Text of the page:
As devotees struggle with low water levels and high pollution at Sangam in Allahabad, what may come as a surprise to many is the fact that the Prime Minister-headed National Ganga River Basin Authority (NGBRA), whose main role is to resolve issues related to the Ganga, has not met for many months, let alone strategise for the mega religious festival that could have been a case study for both government and pollution control agencies.

Rajendra Singh, a member of the NGRBA - the financing, planning, implementing, monitoring and coordinating authority for the Ganga - said the last time the high-level body met was in April 2012.

The weather has turned around for the better with temperatures returning to normal levels in the northwest, which has been struggling under prolonged and intense cold wave this winter.

The extended and intense cold and dry weather, not so good for agricultural point of view, has been because of feeble and fewer western disturbances (WDs) and their changed pattern this season.

For the first time in its modern history, river activists are trying to utilise the occasion of Kumbh for what it was originally meant for a ‘manthan’ to differentiate the good from the evil, ‘devtas’ from ‘asuras’, the ‘amrit’ from the ‘vish’.

The plan is to use the occasion of Maha Kumbh, the biggest religious congregation on earth which begins in Allahabad on the occasion of Makar Sakranti next week, to help people differentiate between well wishers of rivers and their enemies and spread awareness about India’s gasping lifelines.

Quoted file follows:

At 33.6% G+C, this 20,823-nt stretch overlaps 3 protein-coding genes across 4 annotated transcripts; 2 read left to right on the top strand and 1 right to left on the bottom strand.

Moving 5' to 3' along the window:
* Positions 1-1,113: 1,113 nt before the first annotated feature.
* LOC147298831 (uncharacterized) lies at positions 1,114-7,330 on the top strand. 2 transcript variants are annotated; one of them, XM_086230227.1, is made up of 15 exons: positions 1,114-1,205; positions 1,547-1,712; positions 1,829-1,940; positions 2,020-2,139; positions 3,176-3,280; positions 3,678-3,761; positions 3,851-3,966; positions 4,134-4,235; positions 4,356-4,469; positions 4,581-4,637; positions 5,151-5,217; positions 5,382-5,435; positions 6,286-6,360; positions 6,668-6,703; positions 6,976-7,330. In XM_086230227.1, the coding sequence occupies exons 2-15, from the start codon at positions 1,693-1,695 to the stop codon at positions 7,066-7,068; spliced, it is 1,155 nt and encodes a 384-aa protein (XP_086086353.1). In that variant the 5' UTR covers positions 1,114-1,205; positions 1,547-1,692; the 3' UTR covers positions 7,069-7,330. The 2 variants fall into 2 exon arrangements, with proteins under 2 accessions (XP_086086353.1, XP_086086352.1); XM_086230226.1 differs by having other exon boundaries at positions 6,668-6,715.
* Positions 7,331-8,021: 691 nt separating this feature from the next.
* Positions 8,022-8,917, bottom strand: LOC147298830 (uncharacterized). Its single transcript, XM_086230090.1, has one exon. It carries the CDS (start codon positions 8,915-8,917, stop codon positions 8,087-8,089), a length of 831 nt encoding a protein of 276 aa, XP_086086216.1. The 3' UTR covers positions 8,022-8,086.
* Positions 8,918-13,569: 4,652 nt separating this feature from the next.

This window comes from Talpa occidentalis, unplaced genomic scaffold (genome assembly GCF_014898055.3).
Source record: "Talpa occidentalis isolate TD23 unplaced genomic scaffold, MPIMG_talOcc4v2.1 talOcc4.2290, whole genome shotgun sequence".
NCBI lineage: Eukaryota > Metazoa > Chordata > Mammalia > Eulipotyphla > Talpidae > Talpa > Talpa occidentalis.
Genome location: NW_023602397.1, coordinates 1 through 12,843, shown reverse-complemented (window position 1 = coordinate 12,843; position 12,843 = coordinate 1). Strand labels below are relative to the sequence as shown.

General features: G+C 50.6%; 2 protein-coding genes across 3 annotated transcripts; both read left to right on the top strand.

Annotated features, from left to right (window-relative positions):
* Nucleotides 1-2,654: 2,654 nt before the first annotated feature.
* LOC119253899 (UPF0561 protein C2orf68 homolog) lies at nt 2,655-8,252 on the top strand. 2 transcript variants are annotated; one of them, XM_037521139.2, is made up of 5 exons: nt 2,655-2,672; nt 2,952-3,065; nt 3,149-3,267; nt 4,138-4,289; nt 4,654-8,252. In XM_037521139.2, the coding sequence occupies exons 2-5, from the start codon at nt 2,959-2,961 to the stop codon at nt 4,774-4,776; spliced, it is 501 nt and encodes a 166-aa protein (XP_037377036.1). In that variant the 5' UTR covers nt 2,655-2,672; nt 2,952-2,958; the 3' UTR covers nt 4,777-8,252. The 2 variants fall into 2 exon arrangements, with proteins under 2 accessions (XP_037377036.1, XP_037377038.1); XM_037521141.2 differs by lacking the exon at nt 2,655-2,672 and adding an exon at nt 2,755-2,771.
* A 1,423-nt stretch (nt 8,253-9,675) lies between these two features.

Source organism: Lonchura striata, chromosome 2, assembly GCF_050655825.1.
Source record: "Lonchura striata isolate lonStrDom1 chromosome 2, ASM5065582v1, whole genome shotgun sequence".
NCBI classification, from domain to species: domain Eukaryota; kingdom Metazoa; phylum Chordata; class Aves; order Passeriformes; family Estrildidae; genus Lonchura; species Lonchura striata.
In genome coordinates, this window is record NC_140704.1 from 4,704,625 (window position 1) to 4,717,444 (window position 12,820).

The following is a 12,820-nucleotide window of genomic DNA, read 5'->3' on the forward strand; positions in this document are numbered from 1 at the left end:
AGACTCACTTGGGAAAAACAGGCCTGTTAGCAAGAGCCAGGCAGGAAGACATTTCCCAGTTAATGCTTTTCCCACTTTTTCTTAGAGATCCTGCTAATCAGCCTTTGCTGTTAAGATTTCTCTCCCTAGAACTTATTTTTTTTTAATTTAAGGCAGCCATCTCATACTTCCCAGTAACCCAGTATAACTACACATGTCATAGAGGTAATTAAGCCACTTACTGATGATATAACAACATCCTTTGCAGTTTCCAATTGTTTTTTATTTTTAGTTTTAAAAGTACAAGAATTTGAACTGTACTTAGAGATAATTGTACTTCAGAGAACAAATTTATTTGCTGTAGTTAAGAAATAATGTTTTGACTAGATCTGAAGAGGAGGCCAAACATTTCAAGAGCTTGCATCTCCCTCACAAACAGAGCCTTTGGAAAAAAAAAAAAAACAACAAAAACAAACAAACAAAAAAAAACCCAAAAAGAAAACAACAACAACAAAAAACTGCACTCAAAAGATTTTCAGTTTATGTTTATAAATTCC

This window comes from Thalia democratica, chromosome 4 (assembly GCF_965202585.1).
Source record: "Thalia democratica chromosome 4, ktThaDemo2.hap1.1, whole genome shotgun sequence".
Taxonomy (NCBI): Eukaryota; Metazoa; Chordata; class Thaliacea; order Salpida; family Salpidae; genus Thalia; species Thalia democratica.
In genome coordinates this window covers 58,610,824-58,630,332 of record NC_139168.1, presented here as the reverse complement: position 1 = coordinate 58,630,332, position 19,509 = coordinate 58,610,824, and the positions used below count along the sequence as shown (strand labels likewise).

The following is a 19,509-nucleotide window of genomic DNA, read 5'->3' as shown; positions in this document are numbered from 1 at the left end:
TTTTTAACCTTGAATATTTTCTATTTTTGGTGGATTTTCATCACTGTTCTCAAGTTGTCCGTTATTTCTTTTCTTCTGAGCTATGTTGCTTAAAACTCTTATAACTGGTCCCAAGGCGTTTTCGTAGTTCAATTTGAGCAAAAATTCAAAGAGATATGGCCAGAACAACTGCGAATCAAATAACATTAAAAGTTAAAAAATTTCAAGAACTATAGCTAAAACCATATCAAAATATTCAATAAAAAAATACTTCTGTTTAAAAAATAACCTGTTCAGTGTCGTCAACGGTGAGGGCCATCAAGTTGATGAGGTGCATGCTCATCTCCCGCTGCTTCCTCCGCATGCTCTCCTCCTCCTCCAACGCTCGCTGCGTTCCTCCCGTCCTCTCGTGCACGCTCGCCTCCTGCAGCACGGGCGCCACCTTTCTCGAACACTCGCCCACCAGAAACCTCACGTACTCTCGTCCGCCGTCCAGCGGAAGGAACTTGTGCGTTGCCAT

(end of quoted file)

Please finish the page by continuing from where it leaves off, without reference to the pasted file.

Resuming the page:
Top planners of the country have asserted that pricing and rationing are the most important tools to make optimal use of the most precious natural resource - water - and achieve sustainable development even though states, bound by political compulsions and fiercely protective of control over water management, may never agree to it.

Deputy Chairman of the Planning Commission Montek Singh Ahluwalia says pricing of water and rationing by regulation are the most effective tools to stop the gross misuse of water resources, even though they are very difficult decisions.

A Parliamentary Panel has pointed out serious lapses (some dating as far back as the Gujarat earthquake of 1991) in monetary help for undertaking rehabilitation work and providing relief to people

Cotton production in the country has more than doubled due to the use of Bt cotton seeds, said Agriculture Minister Sharad Pawar today, batting in favour of the contentious genetically modified cro

Having achieved full sanitation coverage, Himachal Pradesh is on the verge of acquiring the status of a “Nirmal Pradesh”- the second state after Sikkim to get the distinction.

Action must enhance prospects for development, says Principal Correspondent Vibha Sharma

CLIMATE change is the hottest topic of debate today. Expressing concern over global warming, scientists fear that any further increase in temperature will lead to a rise in surface and sea temperatures, causing dramatic shifts in climate cycles and reduction in agricultural output and water supply.